I make no secrets about my dislike for the “Git Gud” shouting “hardcore” gamers that love to spend their days on Reddit or other game forums explaining their superiority over “filthy casuals”. I’m firmly of the opinion that people like that can go fornicate themselves with a large pinecone. There is another group that annoys me to a smaller but still noticeable level: people who complain when a game purposely moves into a more difficult design ethos that requires a certain level of dedication and time investment, along with a little bit of skill.
I’ve been playing a loooot of Destiny 2 since the Forsaken expansion came out and this week is the monthly PVP event, Iron Banner. I’m, at best, an average PVP player but I love this event. This time is a little different from the first year because of one simple change: power level matters. Let me explain for anyone who hasn’t played Destiny. In other Crucible (the PVP portion of the game) modes, a characters power level is mostly irrelevant. Damage and defense don’t scale according to player level. It was the same for the first year of Iron Banner. Aside from gear choices, everyone was on a level playing field. Iron Banner throws that out the window. Stronger players have a serious advantage and this has a lot of people’s feelings hurt.
I’ve seen a lot of posts on forums and Twitter that go along the lines of “Destiny is catering to people with no lives outside of video games” or ” they’re making it impossible for anyone who plays casually to do the event”.
So when is it a problem to focus on more invested players and when is it a justifiable way to reward the people that have spent the most time with a game? There’s a few different ways to look at that. For most of this I will primarily focus on Destiny but the principles apply across any game.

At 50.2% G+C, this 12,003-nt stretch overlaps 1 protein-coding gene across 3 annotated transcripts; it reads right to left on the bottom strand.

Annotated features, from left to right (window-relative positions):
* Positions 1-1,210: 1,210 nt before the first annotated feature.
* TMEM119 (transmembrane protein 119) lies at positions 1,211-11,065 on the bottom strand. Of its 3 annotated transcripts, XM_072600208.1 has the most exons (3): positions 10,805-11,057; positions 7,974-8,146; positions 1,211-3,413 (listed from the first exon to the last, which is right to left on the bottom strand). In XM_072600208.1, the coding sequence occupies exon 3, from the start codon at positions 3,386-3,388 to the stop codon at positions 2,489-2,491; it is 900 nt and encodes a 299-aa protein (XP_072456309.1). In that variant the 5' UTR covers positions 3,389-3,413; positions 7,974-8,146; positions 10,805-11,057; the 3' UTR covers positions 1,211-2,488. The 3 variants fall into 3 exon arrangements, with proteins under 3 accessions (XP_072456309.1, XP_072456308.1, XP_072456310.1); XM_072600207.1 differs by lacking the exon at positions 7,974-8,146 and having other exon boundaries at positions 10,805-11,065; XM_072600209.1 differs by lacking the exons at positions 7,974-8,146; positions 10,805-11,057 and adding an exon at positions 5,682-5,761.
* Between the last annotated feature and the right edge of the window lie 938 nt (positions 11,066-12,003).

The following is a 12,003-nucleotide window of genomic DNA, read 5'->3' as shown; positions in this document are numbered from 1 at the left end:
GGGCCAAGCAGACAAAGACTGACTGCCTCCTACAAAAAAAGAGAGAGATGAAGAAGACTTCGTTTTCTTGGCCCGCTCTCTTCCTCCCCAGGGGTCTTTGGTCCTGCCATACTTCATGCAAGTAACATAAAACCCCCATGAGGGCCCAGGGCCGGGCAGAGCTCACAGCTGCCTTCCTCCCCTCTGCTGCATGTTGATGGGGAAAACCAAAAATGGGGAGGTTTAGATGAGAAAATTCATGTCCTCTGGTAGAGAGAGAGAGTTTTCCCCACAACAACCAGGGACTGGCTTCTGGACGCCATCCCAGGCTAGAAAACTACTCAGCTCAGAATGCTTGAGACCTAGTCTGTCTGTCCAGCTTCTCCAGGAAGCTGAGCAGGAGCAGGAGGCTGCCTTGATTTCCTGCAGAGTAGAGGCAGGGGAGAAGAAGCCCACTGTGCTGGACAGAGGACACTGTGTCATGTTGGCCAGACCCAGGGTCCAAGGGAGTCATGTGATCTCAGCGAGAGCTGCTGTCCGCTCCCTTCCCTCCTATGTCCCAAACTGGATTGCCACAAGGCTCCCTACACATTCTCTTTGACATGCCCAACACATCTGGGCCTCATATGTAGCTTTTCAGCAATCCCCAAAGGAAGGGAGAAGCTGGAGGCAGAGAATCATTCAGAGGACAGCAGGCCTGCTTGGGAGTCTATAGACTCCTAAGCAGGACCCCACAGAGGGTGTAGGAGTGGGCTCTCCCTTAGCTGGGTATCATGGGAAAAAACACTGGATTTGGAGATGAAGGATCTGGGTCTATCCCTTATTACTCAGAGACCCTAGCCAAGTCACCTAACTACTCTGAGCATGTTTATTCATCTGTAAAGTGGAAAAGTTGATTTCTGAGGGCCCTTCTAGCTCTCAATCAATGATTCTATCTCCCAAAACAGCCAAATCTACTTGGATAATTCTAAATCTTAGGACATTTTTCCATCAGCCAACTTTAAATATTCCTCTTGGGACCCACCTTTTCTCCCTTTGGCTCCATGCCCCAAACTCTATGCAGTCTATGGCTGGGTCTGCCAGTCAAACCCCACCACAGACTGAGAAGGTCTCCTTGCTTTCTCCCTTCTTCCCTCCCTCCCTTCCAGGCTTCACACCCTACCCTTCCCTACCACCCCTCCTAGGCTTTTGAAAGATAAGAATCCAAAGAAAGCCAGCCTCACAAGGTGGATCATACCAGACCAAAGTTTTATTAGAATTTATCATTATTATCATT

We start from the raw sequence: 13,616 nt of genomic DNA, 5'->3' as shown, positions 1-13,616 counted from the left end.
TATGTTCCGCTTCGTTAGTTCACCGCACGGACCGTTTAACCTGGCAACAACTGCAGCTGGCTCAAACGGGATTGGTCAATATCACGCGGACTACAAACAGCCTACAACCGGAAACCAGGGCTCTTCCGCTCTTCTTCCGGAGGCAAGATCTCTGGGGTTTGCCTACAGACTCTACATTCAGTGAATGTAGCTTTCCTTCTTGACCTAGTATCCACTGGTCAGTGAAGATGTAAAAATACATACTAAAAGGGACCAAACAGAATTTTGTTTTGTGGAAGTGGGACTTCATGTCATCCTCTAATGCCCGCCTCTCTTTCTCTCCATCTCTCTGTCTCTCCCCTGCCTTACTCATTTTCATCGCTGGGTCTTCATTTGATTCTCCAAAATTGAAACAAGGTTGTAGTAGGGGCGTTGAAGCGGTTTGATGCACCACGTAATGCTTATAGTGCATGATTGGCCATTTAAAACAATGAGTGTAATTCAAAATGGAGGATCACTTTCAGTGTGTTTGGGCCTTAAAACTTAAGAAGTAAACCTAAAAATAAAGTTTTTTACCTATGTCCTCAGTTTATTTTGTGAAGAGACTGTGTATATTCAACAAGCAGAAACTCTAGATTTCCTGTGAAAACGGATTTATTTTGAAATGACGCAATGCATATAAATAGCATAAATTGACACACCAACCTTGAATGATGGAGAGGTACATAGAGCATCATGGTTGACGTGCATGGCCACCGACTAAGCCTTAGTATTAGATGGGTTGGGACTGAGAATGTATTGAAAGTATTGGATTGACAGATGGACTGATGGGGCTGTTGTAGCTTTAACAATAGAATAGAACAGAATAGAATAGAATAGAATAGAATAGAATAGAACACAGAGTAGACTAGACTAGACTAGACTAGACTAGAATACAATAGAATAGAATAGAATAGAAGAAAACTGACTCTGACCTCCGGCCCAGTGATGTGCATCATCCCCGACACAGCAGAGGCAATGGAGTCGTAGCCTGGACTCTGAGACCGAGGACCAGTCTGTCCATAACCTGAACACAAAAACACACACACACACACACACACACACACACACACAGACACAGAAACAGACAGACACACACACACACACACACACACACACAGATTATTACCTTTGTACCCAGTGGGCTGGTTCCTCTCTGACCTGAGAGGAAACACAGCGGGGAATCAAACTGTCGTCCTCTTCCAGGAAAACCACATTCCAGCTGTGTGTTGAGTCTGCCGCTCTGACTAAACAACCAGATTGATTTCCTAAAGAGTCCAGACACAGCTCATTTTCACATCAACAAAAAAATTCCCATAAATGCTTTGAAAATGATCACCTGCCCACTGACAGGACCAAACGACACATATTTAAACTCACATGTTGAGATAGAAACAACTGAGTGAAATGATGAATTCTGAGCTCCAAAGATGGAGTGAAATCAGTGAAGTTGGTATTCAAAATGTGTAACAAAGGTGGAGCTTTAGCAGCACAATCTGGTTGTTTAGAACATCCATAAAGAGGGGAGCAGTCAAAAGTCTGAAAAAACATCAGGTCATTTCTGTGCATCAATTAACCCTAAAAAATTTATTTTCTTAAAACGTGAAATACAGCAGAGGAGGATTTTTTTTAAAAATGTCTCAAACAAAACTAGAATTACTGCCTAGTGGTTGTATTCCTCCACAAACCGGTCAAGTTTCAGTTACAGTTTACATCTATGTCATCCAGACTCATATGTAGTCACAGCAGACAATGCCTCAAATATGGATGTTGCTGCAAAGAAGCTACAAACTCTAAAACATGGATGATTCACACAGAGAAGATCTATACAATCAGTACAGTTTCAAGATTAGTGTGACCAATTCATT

Does it make sense for the game?
This first one can be broken down even further from both functional and story driven standpoints. Let’s look at both.
In the case of story driven, the Destiny franchise has a pretty solid set of legs to stand on. From the very beginning the Crucible has always been described as a way for characters in this world to hone their skills and let the most dedicated and capable rise to the top. Iron Banner even more so in that it’s an event put on in honor of some of the most powerful and legendary characters in the lore. It makes sense for those that have grown in power to have an advantage.
Functionally it still serves a purpose. Trials of the Nine, considered by most to be the truest test of PVP skill, is a more pure test of ability due to it not having power level affect the match and it “locks” equipment choices once started. It also requires a premade team of four and doesn’t allow for matchmaking with random players. Iron Banner has neither of these restrictions. It allows someone who doesn’t have a dedicated group to play in a more intense environment without needing to round up other people.
Is progression in the event neccessary to the game?
Games like Destiny with both PVP and PVE game modes have to choose between striking a balance of the two or having one there to support the other. Neither is inherently right or wrong and games have both benefited and suffered from this decision. The only sure statement one could make on the subject is that it needs to be planned for accordingly. For the most part, Destiny is a PVE focused game. The PVP is really good but it isn’t where the majority of the focus is. PVP focused events such as Iron Banner or Trials aren’t neccessary. The rewards for those events, while they may be cool and unique, aren’t any more powerful than what is gained during PVE. Even missions for rare items that have a PVP based objective are usually not too terribly difficult and it’s part of getting some of the best gear in the game. Though I’ll admit that last part is somewhat subjective, the point is that it isn’t a requirement. There is no PVE content gated off by PVP content.